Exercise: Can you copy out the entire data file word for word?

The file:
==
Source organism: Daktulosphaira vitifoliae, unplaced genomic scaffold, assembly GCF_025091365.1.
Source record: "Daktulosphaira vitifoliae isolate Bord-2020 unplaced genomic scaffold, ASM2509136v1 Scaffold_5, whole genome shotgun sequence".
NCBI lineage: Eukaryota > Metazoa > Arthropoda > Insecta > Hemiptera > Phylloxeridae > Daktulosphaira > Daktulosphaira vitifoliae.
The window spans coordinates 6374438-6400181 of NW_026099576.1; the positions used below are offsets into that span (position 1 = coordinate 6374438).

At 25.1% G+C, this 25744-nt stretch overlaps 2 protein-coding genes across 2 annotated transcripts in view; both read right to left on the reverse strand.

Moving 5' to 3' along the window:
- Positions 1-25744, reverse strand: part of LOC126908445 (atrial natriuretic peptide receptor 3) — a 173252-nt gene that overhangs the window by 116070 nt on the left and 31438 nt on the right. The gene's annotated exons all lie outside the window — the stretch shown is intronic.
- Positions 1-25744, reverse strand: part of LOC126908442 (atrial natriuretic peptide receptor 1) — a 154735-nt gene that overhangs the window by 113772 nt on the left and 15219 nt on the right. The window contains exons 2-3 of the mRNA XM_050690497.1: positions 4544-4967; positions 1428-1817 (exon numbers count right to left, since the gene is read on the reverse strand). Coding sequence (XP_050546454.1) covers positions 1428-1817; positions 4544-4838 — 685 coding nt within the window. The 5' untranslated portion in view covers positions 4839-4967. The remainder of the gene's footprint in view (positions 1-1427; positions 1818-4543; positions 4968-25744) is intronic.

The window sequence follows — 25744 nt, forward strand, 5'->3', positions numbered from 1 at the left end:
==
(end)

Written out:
Source organism: Daktulosphaira vitifoliae, unplaced genomic scaffold, assembly GCF_025091365.1.
Source record: "Daktulosphaira vitifoliae isolate Bord-2020 unplaced genomic scaffold, ASM2509136v1 Scaffold_5, whole genome shotgun sequence".
NCBI lineage: Eukaryota > Metazoa > Arthropoda > Insecta > Hemiptera > Phylloxeridae > Daktulosphaira > Daktulosphaira vitifoliae.
The window spans coordinates 6374438-6400181 of NW_026099576.1; the positions used below are offsets into that span (position 1 = coordinate 6374438).

At 25.1% G+C, this 25744-nt stretch overlaps 2 protein-coding genes across 2 annotated transcripts in view; both read right to left on the reverse strand.

Moving 5' to 3' along the window:
- Positions 1-25744, reverse strand: part of LOC126908445 (atrial natriuretic peptide receptor 3) — a 173252-nt gene that overhangs the window by 116070 nt on the left and 31438 nt on the right. The gene's annotated exons all lie outside the window — the stretch shown is intronic.
- Positions 1-25744, reverse strand: part of LOC126908442 (atrial natriuretic peptide receptor 1) — a 154735-nt gene that overhangs the window by 113772 nt on the left and 15219 nt on the right. The window contains exons 2-3 of the mRNA XM_050690497.1: positions 4544-4967; positions 1428-1817 (exon numbers count right to left, since the gene is read on the reverse strand). Coding sequence (XP_050546454.1) covers positions 1428-1817; positions 4544-4838 — 685 coding nt within the window. The 5' untranslated portion in view covers positions 4839-4967. The remainder of the gene's footprint in view (positions 1-1427; positions 1818-4543; positions 4968-25744) is intronic.

The window sequence follows — 25744 nt, forward strand, 5'->3', positions numbered from 1 at the left end: